May 12, 2012

Today I'm 44

Funny thing about this back of mine. It feels better when I move. At least the lower part of it does. The upper back is stiff and tight in a growth sort of way. Stretching is helping that, but moving not so much. I worked my shoulders and upper back hard, painting the ceiling. The lower back feels damaged, but it's not new damage. This is an old and familiar pain, most likely due to inflammation. It should go away after a few days, providing I don't aggravate it too much.

I still wanted to get my sweat-once-a-day in today. Having some familiarity with this pain, I decided to test it with a walk first. A walk down to the grocery store and back was about a mile and a half, and proved moving would not be detrimental. The pain actually went away, for the most part, while I was moving. Running was out of the question, but a walking workout was plausible. I happened to have two treadmill walking workouts I wanted to try.

This is the stress test, which increases incline by 2%,
while at the same time increasing speed by 1mph
every 3 minutes
This sets the treadmill at the highest incline from the get go
and increases speed by .5mph every 5 minutes
The stress test kind of scares me. I think it's because both speed and incline increase at the same time. I opted to see how well I could do the 15% incline workout.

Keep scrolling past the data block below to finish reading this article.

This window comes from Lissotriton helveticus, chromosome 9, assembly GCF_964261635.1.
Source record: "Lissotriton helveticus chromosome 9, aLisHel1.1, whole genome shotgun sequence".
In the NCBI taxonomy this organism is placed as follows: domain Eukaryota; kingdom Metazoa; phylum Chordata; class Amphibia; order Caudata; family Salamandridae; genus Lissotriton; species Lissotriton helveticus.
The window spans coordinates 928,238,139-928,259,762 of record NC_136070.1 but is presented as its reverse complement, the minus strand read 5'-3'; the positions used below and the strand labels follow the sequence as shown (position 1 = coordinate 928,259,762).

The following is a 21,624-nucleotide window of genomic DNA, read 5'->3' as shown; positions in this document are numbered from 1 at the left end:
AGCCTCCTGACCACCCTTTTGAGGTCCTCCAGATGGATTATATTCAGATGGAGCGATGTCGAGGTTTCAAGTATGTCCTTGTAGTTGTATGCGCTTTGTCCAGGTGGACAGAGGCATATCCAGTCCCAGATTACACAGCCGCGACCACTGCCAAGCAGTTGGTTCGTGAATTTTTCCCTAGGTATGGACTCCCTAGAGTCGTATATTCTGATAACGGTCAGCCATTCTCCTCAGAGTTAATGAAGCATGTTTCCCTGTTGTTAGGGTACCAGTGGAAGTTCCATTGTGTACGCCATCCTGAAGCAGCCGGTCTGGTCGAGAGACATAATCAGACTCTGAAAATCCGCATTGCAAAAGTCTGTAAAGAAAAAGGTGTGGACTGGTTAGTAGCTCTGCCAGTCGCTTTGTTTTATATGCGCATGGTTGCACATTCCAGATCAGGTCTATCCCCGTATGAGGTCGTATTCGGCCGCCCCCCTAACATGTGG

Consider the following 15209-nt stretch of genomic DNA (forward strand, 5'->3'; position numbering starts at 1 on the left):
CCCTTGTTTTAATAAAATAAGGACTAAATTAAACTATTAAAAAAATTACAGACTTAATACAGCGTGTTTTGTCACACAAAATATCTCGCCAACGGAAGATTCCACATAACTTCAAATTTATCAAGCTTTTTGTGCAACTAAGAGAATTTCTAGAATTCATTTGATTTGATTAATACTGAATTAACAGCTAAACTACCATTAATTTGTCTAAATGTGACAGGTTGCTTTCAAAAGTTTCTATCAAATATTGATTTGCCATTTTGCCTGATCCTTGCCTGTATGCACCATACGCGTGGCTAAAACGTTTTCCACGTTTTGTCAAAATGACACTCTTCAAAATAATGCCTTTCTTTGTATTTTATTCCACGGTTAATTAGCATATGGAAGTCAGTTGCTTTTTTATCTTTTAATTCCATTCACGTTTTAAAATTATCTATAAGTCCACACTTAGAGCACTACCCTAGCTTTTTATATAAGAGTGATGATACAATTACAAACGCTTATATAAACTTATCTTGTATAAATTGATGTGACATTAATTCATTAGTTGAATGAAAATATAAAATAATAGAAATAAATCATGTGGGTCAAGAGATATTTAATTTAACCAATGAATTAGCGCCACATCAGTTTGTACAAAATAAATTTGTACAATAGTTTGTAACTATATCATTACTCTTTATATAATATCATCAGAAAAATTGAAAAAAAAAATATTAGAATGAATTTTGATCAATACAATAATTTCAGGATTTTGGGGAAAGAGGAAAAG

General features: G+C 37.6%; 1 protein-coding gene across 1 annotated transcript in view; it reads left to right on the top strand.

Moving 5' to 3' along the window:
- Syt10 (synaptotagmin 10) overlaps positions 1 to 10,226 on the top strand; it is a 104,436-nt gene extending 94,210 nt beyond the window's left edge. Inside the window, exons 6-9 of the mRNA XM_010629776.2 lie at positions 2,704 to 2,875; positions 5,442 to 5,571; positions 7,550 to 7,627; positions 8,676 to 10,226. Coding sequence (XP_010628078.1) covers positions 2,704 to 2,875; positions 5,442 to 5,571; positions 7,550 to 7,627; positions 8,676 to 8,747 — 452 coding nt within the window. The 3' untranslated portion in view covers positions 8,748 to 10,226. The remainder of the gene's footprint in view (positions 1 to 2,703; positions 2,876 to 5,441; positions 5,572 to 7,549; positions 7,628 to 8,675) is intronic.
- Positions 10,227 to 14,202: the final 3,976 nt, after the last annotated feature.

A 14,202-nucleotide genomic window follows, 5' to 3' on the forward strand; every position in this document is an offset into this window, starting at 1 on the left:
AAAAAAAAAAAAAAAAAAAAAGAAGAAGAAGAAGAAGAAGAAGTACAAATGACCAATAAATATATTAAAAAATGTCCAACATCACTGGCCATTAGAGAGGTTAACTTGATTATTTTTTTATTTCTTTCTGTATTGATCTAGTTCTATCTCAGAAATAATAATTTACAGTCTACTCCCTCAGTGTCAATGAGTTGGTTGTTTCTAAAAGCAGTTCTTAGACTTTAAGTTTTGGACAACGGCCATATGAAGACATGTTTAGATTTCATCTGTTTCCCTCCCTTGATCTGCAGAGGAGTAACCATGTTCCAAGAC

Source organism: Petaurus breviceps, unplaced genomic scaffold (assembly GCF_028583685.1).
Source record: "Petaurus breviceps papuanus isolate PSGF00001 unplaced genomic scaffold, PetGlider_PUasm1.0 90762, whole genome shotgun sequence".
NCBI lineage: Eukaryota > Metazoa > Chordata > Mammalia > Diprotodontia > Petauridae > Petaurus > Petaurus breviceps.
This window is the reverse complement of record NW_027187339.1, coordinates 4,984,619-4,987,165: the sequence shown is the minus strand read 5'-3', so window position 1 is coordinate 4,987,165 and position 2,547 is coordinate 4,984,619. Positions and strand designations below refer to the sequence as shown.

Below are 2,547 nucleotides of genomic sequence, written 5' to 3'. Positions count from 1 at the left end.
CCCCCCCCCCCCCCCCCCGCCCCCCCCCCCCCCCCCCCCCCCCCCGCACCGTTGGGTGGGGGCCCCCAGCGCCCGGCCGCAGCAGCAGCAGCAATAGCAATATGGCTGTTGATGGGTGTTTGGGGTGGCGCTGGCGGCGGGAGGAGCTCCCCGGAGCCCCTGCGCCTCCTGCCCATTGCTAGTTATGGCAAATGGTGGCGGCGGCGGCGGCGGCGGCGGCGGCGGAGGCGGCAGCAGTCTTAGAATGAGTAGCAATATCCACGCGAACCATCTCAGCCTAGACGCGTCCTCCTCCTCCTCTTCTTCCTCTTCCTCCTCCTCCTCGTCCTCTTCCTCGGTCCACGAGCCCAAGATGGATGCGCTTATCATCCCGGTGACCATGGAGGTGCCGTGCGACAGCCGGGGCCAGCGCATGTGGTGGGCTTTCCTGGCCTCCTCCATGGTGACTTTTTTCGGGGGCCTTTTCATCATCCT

It. kicked. my. ass.

I was only able to do 20 minutes. Note to self: it is less important to follow the workout to the letter, than to get a good workout in. I made it to and through the 4mph section, where I found myself running at this insane angle. I probably could have done at least another 5 minutes at that speed. I could not at 4.5 mph. Instead of cranking it back down to 4mph, I simply got off the treadmill at that point.

I likely wouldn't have been able to do the 4mph section if I hadn't been holding on to the treadmill. The stress test info says you're not supposed to do this, and I can tell why. It was definitely more difficult when I was not holding on to anything. Again, getting through the exercise as written (up to and through the 5mph portion) should not be as important as doing the workout well.

This exercise got my heart rate up to 176, which using the rule of thumb equation means today I'm 44 (220 - 176 = 44). I still don't think that is my maximum heart rate, but it's as high as I could get it today, and higher than I've seen it thus far. I'm still curious to see where it will be when I'm not fatigued and injured. I may not be super thrilled with this particular heart rate monitor, but it certainly is giving me new data points to ponder, which is making my workouts exciting and new. I'm pushing myself harder, just to see what I can do. I like this, a lot.

No comments: